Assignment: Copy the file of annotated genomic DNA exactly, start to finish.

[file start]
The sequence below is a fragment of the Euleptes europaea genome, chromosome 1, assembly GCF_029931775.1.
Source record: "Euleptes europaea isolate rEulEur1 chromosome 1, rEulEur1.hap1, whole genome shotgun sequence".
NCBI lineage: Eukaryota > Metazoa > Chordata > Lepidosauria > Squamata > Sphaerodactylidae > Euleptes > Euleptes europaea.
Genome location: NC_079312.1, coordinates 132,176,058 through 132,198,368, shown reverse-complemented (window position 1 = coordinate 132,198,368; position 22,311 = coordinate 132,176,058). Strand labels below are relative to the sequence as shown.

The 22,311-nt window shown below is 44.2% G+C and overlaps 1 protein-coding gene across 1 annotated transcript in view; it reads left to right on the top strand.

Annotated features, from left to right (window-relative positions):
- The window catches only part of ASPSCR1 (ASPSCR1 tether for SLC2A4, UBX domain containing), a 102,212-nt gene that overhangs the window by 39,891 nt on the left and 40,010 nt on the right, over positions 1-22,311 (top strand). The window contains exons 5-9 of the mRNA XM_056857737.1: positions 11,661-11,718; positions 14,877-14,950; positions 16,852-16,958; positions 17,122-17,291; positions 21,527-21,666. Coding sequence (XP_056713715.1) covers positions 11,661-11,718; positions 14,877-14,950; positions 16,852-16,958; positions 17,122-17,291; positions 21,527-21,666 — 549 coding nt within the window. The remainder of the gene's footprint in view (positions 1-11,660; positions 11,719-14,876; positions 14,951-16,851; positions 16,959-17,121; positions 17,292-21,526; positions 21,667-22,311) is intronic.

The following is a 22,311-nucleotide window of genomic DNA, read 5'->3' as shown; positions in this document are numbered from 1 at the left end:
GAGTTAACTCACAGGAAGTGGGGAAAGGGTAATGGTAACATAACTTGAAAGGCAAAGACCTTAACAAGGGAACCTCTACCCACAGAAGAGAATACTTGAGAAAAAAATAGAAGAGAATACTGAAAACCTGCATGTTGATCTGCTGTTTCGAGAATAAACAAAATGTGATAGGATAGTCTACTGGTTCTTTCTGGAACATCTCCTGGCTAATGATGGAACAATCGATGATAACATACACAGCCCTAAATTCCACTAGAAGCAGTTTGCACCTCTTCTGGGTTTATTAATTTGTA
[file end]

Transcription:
The sequence below is a fragment of the Euleptes europaea genome, chromosome 1, assembly GCF_029931775.1.
Source record: "Euleptes europaea isolate rEulEur1 chromosome 1, rEulEur1.hap1, whole genome shotgun sequence".
NCBI lineage: Eukaryota > Metazoa > Chordata > Lepidosauria > Squamata > Sphaerodactylidae > Euleptes > Euleptes europaea.
Genome location: NC_079312.1, coordinates 132,176,058 through 132,198,368, shown reverse-complemented (window position 1 = coordinate 132,198,368; position 22,311 = coordinate 132,176,058). Strand labels below are relative to the sequence as shown.

The 22,311-nt window shown below is 44.2% G+C and overlaps 1 protein-coding gene across 1 annotated transcript in view; it reads left to right on the top strand.

Annotated features, from left to right (window-relative positions):
- The window catches only part of ASPSCR1 (ASPSCR1 tether for SLC2A4, UBX domain containing), a 102,212-nt gene that overhangs the window by 39,891 nt on the left and 40,010 nt on the right, over positions 1-22,311 (top strand). The window contains exons 5-9 of the mRNA XM_056857737.1: positions 11,661-11,718; positions 14,877-14,950; positions 16,852-16,958; positions 17,122-17,291; positions 21,527-21,666. Coding sequence (XP_056713715.1) covers positions 11,661-11,718; positions 14,877-14,950; positions 16,852-16,958; positions 17,122-17,291; positions 21,527-21,666 — 549 coding nt within the window. The remainder of the gene's footprint in view (positions 1-11,660; positions 11,719-14,876; positions 14,951-16,851; positions 16,959-17,121; positions 17,292-21,526; positions 21,667-22,311) is intronic.

The following is a 22,311-nucleotide window of genomic DNA, read 5'->3' as shown; positions in this document are numbered from 1 at the left end:
GAGTTAACTCACAGGAAGTGGGGAAAGGGTAATGGTAACATAACTTGAAAGGCAAAGACCTTAACAAGGGAACCTCTACCCACAGAAGAGAATACTTGAGAAAAAAATAGAAGAGAATACTGAAAACCTGCATGTTGATCTGCTGTTTCGAGAATAAACAAAATGTGATAGGATAGTCTACTGGTTCTTTCTGGAACATCTCCTGGCTAATGATGGAACAATCGATGATAACATACACAGCCCTAAATTCCACTAGAAGCAGTTTGCACCTCTTCTGGGTTTATTAATTTGTA